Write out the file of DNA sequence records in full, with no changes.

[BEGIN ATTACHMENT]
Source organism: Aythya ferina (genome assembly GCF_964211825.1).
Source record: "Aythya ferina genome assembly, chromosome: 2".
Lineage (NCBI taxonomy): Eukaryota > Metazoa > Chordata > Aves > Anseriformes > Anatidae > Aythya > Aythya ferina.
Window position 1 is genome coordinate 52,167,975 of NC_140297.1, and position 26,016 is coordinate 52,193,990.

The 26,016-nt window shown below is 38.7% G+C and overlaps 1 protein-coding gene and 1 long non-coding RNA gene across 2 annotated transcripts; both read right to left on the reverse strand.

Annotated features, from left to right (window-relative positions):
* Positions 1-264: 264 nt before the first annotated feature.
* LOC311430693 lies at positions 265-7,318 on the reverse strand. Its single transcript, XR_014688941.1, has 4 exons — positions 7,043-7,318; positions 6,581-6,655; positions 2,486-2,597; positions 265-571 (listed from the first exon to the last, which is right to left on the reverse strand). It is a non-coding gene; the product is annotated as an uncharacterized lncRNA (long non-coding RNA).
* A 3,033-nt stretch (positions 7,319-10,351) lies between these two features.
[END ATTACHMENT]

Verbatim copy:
Source organism: Aythya ferina (genome assembly GCF_964211825.1).
Source record: "Aythya ferina genome assembly, chromosome: 2".
Lineage (NCBI taxonomy): Eukaryota > Metazoa > Chordata > Aves > Anseriformes > Anatidae > Aythya > Aythya ferina.
Window position 1 is genome coordinate 52,167,975 of NC_140297.1, and position 26,016 is coordinate 52,193,990.

The 26,016-nt window shown below is 38.7% G+C and overlaps 1 protein-coding gene and 1 long non-coding RNA gene across 2 annotated transcripts; both read right to left on the reverse strand.

Annotated features, from left to right (window-relative positions):
* Positions 1-264: 264 nt before the first annotated feature.
* LOC311430693 lies at positions 265-7,318 on the reverse strand. Its single transcript, XR_014688941.1, has 4 exons — positions 7,043-7,318; positions 6,581-6,655; positions 2,486-2,597; positions 265-571 (listed from the first exon to the last, which is right to left on the reverse strand). It is a non-coding gene; the product is annotated as an uncharacterized lncRNA (long non-coding RNA).
* A 3,033-nt stretch (positions 7,319-10,351) lies between these two features.